In this post, we will discuss a few important properties of acids.
Acids react with metals
Acids react with metals that are above copper in the reactivity series to form a salt and hydrogen.
metal + acid → salt + hydrogen
For example, Zn + 2HCl → ZnCl2 + H2
Acids react with bases
Acids react with bases (such as metal oxides and hydroxides) to form a salt and water. These reactions are called neutralisations.
base + acid → salt + water
For example, when the black copper oxide is added to warm dilute nitric acid, the black solid disappears and a blue solution of copper nitrate forms.
copper oxide + nitric acid → copper nitrate + water
CuO + 2HNO3 → Cu(NO3)2 + H2O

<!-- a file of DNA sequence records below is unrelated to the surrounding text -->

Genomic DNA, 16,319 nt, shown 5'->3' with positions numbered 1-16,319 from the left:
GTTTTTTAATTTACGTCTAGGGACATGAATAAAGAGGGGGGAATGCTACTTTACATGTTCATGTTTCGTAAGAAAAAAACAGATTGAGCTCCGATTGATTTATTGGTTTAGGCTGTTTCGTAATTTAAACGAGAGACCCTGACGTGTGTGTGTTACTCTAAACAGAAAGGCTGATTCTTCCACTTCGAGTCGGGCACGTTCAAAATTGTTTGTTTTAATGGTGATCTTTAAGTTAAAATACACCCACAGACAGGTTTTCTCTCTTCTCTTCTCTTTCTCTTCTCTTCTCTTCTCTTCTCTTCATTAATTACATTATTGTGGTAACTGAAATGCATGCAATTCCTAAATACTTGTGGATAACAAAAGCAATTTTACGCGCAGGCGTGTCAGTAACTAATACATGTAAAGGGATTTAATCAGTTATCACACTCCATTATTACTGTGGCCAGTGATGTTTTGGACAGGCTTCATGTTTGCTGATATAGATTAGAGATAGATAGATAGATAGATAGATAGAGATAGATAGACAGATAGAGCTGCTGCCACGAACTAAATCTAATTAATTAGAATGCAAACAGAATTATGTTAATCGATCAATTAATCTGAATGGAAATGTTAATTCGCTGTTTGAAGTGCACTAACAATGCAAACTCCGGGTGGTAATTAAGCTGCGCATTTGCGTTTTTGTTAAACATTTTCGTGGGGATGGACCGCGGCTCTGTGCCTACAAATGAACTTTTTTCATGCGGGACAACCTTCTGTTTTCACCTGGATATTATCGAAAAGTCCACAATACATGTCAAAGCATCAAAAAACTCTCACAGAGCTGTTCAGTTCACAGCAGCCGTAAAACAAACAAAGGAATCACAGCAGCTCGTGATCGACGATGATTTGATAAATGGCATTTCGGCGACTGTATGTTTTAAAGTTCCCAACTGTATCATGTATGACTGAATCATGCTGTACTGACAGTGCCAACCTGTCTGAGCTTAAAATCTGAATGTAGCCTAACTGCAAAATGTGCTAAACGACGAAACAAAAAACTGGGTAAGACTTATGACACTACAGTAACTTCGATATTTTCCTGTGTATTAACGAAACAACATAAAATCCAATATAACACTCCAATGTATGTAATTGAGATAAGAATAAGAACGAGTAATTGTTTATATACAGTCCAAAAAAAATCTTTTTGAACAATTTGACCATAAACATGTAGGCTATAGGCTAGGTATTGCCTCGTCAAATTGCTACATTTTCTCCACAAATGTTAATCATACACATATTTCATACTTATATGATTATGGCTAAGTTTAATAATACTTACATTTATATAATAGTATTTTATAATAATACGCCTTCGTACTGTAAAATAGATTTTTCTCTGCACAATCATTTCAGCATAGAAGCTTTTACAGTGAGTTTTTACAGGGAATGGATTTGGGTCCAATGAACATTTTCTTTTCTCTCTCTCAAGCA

Acids react with carbonates
Acids react with carbonates to give a salt plus carbon dioxide and water.
carbonate + acid → salt + CO2 + H2O
This explains why the sulfuric acid in acid rain ‘attacks’ buildings made of limestone (calcium carbonate).
calcium carbonate + sulfuric acid → calcium sulfate + carbon dioxide + water
CaCO3 + H2SO4 → CaSO4 + CO2 + H2O
Acid solutions conduct electricity and are decomposed by it
Their conducting property shows that solutions of acids contain ions. All acids produce hydrogen at the cathode during electrolysis. This suggests that all acids contain H+ ions.